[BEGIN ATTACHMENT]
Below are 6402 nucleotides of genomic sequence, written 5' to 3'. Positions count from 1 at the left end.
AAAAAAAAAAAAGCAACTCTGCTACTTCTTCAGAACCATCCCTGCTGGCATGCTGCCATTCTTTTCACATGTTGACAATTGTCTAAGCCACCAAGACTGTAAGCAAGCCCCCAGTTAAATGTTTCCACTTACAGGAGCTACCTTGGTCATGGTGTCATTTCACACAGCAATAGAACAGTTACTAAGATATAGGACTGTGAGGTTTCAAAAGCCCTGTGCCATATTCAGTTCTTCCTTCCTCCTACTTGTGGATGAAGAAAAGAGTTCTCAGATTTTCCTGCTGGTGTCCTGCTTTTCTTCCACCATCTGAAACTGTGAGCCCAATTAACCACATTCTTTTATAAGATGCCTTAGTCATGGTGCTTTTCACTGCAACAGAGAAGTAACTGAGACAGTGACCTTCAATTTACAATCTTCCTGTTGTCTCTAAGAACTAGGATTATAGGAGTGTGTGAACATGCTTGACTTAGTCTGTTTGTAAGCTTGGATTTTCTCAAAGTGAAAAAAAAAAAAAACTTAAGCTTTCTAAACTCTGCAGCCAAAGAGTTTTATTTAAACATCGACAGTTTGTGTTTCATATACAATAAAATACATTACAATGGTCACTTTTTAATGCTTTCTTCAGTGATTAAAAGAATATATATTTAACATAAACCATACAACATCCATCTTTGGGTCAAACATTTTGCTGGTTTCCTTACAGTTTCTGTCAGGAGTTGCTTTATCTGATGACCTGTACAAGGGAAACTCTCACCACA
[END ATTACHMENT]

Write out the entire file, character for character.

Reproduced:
Below are 6402 nucleotides of genomic sequence, written 5' to 3'. Positions count from 1 at the left end.
AAAAAAAAAAAAGCAACTCTGCTACTTCTTCAGAACCATCCCTGCTGGCATGCTGCCATTCTTTTCACATGTTGACAATTGTCTAAGCCACCAAGACTGTAAGCAAGCCCCCAGTTAAATGTTTCCACTTACAGGAGCTACCTTGGTCATGGTGTCATTTCACACAGCAATAGAACAGTTACTAAGATATAGGACTGTGAGGTTTCAAAAGCCCTGTGCCATATTCAGTTCTTCCTTCCTCCTACTTGTGGATGAAGAAAAGAGTTCTCAGATTTTCCTGCTGGTGTCCTGCTTTTCTTCCACCATCTGAAACTGTGAGCCCAATTAACCACATTCTTTTATAAGATGCCTTAGTCATGGTGCTTTTCACTGCAACAGAGAAGTAACTGAGACAGTGACCTTCAATTTACAATCTTCCTGTTGTCTCTAAGAACTAGGATTATAGGAGTGTGTGAACATGCTTGACTTAGTCTGTTTGTAAGCTTGGATTTTCTCAAAGTGAAAAAAAAAAAAAACTTAAGCTTTCTAAACTCTGCAGCCAAAGAGTTTTATTTAAACATCGACAGTTTGTGTTTCATATACAATAAAATACATTACAATGGTCACTTTTTAATGCTTTCTTCAGTGATTAAAAGAATATATATTTAACATAAACCATACAACATCCATCTTTGGGTCAAACATTTTGCTGGTTTCCTTACAGTTTCTGTCAGGAGTTGCTTTATCTGATGACCTGTACAAGGGAAACTCTCACCACA